Hedderwick's miscellany of instructive and entertaining literature, ed. by J. Hedderwick

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James Hedderwick
1863

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Side 400 - If the labours of Men of science should ever create any material revolution, direct or indirect, in our condition, and in the impressions which we habitually receive...
Side 400 - If the time should ever come when what is now called Science, thus familiarised to men, shall be ready to put on, as it were, a form of flesh and blood, the Poet will lend his divine spirit to aid the transfiguration, and will welcome the Being thus produced, as a dear and genuine inmate of the household of man.
Side 228 - For the stars of heaven and the constellations thereof shall not give their light; the sun shall be darkened in his going forth, and the moon shall not cause her light to shine.
Side 12 - What is the reason that you use me thus ? I loved you ever : but it is no matter ; Let Hercules himself do what he may, The cat will mew, and dog will have his day.
Side 400 - Poet will sleep then no more than at present ; he will be ready to follow the steps of the Man of science, not only in those general indirect effects, but he will be at his side, carrying sensation into the midst of the objects of the science itself.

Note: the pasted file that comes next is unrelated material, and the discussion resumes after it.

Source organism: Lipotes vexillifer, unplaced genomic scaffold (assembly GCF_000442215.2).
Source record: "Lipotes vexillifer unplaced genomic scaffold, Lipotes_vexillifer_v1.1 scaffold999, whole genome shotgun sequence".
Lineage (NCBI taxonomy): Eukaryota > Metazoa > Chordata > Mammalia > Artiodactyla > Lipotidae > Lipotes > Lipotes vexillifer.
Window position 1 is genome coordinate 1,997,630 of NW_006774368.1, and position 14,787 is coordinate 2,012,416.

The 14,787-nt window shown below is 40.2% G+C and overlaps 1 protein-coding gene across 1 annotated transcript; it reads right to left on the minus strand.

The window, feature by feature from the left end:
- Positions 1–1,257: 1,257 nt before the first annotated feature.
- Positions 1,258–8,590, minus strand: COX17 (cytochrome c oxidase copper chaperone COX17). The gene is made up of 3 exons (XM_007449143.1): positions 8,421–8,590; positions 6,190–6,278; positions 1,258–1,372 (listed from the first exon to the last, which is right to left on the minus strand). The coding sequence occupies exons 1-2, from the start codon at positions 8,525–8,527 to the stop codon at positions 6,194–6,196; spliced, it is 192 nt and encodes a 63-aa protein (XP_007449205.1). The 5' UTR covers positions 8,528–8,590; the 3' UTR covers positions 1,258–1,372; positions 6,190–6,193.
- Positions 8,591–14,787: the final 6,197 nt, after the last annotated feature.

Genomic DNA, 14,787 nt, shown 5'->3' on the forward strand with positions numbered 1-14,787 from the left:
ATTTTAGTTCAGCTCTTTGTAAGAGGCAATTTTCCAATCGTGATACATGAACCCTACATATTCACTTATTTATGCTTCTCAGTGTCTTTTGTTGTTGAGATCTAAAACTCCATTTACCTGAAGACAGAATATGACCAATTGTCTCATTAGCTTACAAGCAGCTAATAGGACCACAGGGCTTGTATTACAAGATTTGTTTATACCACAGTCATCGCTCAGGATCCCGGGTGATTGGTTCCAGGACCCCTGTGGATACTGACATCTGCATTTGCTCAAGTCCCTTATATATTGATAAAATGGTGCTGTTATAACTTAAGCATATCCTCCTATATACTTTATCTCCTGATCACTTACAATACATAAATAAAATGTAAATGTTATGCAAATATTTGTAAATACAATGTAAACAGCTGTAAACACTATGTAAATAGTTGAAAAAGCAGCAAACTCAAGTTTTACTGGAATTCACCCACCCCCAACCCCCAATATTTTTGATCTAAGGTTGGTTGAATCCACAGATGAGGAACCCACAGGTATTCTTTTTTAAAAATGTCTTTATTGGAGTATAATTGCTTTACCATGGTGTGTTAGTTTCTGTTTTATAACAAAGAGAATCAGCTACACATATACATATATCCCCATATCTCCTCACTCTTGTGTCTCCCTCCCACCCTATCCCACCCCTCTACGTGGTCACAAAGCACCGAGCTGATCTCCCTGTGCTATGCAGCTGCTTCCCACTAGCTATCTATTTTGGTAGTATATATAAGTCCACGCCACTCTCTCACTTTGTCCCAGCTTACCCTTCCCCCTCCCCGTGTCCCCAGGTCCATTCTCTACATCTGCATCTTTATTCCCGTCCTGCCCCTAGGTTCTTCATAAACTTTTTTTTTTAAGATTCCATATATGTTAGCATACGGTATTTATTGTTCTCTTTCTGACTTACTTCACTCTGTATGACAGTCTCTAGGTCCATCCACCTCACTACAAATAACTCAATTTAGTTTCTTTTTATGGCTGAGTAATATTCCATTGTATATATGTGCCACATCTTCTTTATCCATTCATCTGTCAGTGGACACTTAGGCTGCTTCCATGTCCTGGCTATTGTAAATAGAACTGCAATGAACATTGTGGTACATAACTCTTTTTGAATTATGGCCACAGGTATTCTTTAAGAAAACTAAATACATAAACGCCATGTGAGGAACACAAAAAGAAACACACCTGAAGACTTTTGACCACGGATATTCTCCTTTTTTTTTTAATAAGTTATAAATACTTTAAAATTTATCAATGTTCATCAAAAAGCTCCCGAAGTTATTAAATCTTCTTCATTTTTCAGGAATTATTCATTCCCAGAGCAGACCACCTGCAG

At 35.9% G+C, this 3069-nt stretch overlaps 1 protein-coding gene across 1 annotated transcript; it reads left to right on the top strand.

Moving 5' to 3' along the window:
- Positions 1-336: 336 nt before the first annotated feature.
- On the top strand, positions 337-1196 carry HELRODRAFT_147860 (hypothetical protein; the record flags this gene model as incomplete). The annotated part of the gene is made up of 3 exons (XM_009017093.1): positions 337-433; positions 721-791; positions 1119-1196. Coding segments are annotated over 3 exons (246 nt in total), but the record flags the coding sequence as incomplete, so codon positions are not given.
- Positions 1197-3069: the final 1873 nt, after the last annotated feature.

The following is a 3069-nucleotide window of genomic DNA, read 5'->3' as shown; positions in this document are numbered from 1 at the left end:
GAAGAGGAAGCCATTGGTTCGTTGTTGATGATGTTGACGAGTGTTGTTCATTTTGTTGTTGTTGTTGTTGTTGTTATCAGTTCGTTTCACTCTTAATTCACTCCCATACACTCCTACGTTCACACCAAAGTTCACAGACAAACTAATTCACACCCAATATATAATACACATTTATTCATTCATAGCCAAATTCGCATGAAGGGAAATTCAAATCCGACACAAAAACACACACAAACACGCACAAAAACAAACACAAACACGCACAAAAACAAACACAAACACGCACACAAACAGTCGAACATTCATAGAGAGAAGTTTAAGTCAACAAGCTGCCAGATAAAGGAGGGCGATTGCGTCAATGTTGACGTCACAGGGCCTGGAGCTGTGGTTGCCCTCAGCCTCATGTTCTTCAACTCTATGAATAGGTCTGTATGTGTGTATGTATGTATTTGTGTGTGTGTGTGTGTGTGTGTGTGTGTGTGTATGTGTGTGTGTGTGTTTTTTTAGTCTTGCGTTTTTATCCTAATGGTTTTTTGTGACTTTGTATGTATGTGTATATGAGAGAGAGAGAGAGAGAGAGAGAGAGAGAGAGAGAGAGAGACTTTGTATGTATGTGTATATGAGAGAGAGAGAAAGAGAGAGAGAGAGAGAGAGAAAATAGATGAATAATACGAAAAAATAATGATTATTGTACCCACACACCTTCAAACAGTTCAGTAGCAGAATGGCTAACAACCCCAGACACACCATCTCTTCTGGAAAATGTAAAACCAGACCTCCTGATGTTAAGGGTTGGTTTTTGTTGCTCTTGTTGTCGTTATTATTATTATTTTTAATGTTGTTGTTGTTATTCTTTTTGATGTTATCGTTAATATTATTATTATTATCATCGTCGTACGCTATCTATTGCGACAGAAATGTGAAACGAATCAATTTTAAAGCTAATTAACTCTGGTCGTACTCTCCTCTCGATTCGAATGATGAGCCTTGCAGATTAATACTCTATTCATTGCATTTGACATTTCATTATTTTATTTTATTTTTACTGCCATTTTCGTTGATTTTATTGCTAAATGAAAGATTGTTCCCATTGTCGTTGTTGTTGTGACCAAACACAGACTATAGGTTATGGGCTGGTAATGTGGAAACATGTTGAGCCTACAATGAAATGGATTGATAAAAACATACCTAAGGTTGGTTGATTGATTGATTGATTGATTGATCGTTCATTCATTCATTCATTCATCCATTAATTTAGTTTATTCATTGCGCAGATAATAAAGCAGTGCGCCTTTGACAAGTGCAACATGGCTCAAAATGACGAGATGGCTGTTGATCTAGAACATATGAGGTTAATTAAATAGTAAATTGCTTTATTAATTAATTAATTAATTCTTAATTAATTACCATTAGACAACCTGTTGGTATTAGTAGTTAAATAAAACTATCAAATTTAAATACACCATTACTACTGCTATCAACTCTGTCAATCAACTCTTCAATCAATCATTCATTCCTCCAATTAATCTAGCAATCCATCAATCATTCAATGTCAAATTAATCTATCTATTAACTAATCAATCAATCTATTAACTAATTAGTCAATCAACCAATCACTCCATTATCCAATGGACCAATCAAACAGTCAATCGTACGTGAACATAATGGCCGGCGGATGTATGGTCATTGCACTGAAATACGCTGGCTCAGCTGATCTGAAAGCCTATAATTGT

Side 100 - Methinks I see her as an eagle mewing her mighty youth, and kindling her undazzled eyes at the full midday beam, purging and unsealing her long-abused sight at the fountain itself of heavenly radiance; while the whole noise of timorous and flocking birds, with those also that love the twilight, flutter about, amazed at what she means, and in their envious gabble would prognosticate a year of sects and schisms.
Side 117 - Tis time this heart should be unmoved, Since others it hath ceased to move : Yet, though I cannot be beloved, Still let me love! My days are in the yellow leaf; The flowers and fruits of love are gone ; The worm, the canker, and the grief Are mine alone...
Side 333 - Then, like a wild cat mad with wounds, Sprang right at Astur's face. Through teeth, and skull, and helmet, So fierce a thrust he sped The good sword stood a handbreadth out Behind the Tuscan's head.
Side 400 - Poet's art as any upon which it can be employed, if the time shall ever come when these things shall be familiar to us, and the relations under which they are contemplated by the followers of these respective sciences shall be manifestly and palpably material to us as enjoying and suffering beings.
Side 50 - Brother ! For us was thy back so bent, for us were thy straight limbs and fingers so deformed: thou wert our Conscript, on whom the lot fell, and fighting our battles wert so marred. For in thee too lay a God-created Form, but it was not to be unfolded; encrusted must it stand with the thick adhesions and defacements of Labour: and thy body, like thy soul, was not to know freedom. Yet toil on, toil on : thou art in thy duty, be out of it who may ; thou toilest for the altogether indispensable, for...

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